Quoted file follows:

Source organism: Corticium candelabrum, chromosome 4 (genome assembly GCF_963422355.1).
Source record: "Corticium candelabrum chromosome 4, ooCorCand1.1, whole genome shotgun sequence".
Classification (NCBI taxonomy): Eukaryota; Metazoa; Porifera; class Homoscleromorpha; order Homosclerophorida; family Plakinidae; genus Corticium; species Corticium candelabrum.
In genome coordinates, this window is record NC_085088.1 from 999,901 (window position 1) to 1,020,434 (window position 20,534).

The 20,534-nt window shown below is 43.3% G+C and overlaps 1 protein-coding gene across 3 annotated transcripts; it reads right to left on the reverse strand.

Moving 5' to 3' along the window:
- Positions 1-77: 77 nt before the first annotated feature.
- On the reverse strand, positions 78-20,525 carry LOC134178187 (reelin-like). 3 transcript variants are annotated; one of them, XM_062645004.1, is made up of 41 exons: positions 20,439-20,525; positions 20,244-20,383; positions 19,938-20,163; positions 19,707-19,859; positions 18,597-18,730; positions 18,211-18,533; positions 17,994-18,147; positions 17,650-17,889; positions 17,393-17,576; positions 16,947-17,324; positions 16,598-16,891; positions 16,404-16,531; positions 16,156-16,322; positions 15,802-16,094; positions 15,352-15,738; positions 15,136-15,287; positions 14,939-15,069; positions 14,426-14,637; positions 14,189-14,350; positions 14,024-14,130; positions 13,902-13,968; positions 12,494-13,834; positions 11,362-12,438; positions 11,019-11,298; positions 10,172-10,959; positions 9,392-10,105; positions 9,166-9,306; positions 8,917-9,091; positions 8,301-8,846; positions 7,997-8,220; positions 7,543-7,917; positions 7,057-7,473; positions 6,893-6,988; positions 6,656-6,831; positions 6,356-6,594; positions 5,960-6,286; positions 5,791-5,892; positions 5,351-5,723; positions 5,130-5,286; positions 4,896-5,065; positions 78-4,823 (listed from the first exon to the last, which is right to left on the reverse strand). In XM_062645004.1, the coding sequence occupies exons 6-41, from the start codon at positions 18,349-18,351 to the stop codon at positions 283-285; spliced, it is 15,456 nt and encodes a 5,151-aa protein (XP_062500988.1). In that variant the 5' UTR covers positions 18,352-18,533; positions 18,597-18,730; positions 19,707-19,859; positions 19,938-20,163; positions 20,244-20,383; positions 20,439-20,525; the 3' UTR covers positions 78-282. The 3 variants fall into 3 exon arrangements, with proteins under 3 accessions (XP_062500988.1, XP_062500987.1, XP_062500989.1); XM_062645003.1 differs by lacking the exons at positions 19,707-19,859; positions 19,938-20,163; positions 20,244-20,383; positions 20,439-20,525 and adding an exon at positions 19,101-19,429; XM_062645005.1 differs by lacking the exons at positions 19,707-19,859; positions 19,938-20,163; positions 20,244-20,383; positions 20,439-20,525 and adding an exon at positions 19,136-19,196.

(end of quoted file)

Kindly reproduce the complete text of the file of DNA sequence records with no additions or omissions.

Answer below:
Source organism: Corticium candelabrum, chromosome 4 (genome assembly GCF_963422355.1).
Source record: "Corticium candelabrum chromosome 4, ooCorCand1.1, whole genome shotgun sequence".
Classification (NCBI taxonomy): Eukaryota; Metazoa; Porifera; class Homoscleromorpha; order Homosclerophorida; family Plakinidae; genus Corticium; species Corticium candelabrum.
In genome coordinates, this window is record NC_085088.1 from 999,901 (window position 1) to 1,020,434 (window position 20,534).

The 20,534-nt window shown below is 43.3% G+C and overlaps 1 protein-coding gene across 3 annotated transcripts; it reads right to left on the reverse strand.

Moving 5' to 3' along the window:
- Positions 1-77: 77 nt before the first annotated feature.
- On the reverse strand, positions 78-20,525 carry LOC134178187 (reelin-like). 3 transcript variants are annotated; one of them, XM_062645004.1, is made up of 41 exons: positions 20,439-20,525; positions 20,244-20,383; positions 19,938-20,163; positions 19,707-19,859; positions 18,597-18,730; positions 18,211-18,533; positions 17,994-18,147; positions 17,650-17,889; positions 17,393-17,576; positions 16,947-17,324; positions 16,598-16,891; positions 16,404-16,531; positions 16,156-16,322; positions 15,802-16,094; positions 15,352-15,738; positions 15,136-15,287; positions 14,939-15,069; positions 14,426-14,637; positions 14,189-14,350; positions 14,024-14,130; positions 13,902-13,968; positions 12,494-13,834; positions 11,362-12,438; positions 11,019-11,298; positions 10,172-10,959; positions 9,392-10,105; positions 9,166-9,306; positions 8,917-9,091; positions 8,301-8,846; positions 7,997-8,220; positions 7,543-7,917; positions 7,057-7,473; positions 6,893-6,988; positions 6,656-6,831; positions 6,356-6,594; positions 5,960-6,286; positions 5,791-5,892; positions 5,351-5,723; positions 5,130-5,286; positions 4,896-5,065; positions 78-4,823 (listed from the first exon to the last, which is right to left on the reverse strand). In XM_062645004.1, the coding sequence occupies exons 6-41, from the start codon at positions 18,349-18,351 to the stop codon at positions 283-285; spliced, it is 15,456 nt and encodes a 5,151-aa protein (XP_062500988.1). In that variant the 5' UTR covers positions 18,352-18,533; positions 18,597-18,730; positions 19,707-19,859; positions 19,938-20,163; positions 20,244-20,383; positions 20,439-20,525; the 3' UTR covers positions 78-282. The 3 variants fall into 3 exon arrangements, with proteins under 3 accessions (XP_062500988.1, XP_062500987.1, XP_062500989.1); XM_062645003.1 differs by lacking the exons at positions 19,707-19,859; positions 19,938-20,163; positions 20,244-20,383; positions 20,439-20,525 and adding an exon at positions 19,101-19,429; XM_062645005.1 differs by lacking the exons at positions 19,707-19,859; positions 19,938-20,163; positions 20,244-20,383; positions 20,439-20,525 and adding an exon at positions 19,136-19,196.